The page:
“At a time when Texas businesses are already under tremendous economic strain, Texas trial courts should not allow the trial bar to impose additional unfair burdens.”
—Cory Andrews, WLF General Counsel & Vice President of Litigation

Click here for WLF’s brief.

(Washington, DC)—Washington Legal Foundation (WLF) today filed an amicus curiae brief urging the Texas Supreme Court to grant mandamus relief by directing the trial court to limit discovery to the threshold question of foreseeability in a major premises-liability case. WLF’s brief was prepared with the generous pro bono assistance of Allyson N. Ho and Elizabeth Kiernan of Gibson, Dunn & Crutcher LLP in Dallas.

The case arises from one of the most horrific killing sprees in U.S. history. In August 2019, a lone gunman drove 600 miles and 11 hours to massacre 23 shoppers at a random Walmart store in El Paso, Texas. The victims’ families naturally want someone to answer for that unspeakable crime; but this lawsuit unfortunately directs their sorrow and anger at the wrong target.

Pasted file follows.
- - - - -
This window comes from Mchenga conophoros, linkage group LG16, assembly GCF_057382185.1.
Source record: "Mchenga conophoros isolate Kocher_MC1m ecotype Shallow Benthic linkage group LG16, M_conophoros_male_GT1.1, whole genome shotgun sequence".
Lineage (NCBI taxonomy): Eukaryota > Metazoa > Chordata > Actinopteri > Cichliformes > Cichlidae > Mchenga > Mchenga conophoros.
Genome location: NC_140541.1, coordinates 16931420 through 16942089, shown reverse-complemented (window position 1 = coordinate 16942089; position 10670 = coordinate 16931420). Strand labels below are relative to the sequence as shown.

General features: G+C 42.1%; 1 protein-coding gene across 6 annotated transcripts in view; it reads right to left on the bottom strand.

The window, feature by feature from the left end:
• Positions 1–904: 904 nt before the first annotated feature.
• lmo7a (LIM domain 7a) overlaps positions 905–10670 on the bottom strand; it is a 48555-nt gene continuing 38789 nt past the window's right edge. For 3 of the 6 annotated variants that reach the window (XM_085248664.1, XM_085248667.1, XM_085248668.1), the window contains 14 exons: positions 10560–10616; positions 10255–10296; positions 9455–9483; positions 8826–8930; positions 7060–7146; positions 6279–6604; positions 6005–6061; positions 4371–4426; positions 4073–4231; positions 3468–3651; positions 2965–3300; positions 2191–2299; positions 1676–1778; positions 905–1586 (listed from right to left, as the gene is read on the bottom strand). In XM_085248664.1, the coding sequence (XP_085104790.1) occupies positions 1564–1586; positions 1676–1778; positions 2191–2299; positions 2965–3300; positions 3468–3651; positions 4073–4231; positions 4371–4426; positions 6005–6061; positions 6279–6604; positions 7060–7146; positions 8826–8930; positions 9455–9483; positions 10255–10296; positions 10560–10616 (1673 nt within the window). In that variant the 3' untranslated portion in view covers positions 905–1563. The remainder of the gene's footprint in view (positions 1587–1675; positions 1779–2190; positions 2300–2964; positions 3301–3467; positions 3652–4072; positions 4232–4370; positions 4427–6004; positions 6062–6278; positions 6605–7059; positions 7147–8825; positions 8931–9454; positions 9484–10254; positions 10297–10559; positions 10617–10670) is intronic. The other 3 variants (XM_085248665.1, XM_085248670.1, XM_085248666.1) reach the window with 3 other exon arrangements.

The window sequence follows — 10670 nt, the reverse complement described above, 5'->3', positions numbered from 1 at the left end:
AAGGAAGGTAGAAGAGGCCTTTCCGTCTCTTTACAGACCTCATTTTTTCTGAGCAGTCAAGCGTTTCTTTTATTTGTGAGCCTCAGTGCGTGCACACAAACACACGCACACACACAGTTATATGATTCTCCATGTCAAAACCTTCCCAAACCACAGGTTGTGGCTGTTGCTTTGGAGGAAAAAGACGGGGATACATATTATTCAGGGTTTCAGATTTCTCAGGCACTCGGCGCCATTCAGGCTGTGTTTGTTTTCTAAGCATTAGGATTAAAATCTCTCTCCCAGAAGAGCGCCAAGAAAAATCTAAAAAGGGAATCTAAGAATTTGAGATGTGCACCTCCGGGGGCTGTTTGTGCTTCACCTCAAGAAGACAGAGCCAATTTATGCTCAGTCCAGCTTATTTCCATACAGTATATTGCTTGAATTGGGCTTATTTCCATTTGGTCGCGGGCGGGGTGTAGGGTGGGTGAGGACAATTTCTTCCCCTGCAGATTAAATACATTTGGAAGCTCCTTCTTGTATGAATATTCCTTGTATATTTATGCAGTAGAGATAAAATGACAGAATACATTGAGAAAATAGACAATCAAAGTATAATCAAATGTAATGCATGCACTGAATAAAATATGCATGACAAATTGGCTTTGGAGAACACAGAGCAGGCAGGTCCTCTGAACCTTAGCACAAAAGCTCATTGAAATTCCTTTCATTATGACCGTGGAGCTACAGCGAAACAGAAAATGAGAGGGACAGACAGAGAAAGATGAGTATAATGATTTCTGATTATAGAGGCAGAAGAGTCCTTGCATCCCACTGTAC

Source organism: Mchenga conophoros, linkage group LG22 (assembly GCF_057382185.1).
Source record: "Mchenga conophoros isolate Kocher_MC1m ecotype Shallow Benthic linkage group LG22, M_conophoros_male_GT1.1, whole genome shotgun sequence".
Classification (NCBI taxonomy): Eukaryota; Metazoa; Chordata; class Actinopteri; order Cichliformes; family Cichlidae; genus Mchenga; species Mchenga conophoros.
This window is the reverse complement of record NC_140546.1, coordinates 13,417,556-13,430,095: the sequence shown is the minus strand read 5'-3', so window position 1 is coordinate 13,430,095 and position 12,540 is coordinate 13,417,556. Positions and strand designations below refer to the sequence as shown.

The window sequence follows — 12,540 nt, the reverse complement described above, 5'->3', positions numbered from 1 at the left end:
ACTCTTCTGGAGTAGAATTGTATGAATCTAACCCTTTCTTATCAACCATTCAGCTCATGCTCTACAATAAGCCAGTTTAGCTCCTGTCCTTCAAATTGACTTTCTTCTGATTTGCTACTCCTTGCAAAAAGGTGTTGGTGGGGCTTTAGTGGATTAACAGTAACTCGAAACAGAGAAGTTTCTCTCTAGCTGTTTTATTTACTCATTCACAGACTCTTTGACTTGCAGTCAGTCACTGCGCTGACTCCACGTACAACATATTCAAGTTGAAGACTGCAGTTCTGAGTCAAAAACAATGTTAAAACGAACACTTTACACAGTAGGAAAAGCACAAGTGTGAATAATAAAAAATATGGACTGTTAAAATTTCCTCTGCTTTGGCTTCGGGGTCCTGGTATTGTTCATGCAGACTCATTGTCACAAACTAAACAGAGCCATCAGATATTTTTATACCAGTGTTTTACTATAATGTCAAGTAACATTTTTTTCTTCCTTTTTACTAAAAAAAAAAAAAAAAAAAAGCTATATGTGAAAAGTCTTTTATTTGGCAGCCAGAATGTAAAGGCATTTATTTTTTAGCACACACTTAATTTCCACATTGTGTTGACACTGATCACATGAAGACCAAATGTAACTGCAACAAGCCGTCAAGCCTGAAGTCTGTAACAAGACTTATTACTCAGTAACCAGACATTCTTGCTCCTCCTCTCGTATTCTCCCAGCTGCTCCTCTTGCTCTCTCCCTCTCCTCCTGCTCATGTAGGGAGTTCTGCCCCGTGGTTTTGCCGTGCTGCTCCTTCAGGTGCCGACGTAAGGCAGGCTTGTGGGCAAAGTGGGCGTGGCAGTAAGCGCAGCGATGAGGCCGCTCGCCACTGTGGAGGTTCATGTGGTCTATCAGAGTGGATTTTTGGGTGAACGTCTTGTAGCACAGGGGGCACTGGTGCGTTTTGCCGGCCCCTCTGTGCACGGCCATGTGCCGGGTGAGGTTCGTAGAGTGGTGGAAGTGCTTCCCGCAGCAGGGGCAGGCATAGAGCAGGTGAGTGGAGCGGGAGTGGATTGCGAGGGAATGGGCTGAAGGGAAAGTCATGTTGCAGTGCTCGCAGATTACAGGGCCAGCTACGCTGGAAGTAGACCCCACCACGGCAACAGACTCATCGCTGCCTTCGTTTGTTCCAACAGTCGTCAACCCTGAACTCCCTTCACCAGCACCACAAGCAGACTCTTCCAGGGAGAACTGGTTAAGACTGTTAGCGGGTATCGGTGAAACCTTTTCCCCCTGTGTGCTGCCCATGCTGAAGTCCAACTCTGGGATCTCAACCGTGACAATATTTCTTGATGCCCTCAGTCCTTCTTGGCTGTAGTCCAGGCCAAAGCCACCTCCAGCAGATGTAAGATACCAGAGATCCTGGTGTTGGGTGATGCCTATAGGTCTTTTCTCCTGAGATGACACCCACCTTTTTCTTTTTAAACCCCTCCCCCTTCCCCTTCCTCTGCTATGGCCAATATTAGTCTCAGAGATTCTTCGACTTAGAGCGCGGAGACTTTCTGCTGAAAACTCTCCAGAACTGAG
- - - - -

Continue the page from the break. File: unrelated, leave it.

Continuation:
The law of premises liability in Texas holds that a retail store has no legal duty to protect customers from the criminal acts of others unless those acts were foreseeable. Under the Texas Supreme Court’s decision in Timberwalk Apartments, Partners, Inc. v. Cain, before a premises-liability plaintiff can subject a defendant to free-ranging and burdensome discovery, she first must show that the defendant could have reasonably foreseen her injury. 

The trial court here refused to apply that principle. It derided Timberwalk as “too restrictive” and faulted the Texas Supreme Court for what it viewed as inadequate guidance. In short, it refused to apply the law. In its brief, WLF urges the Texas Supreme Court to step in now and relieve Walmart of the need to produce massive amounts of burdensome discovery unrelated to the threshold issue of foreseeability.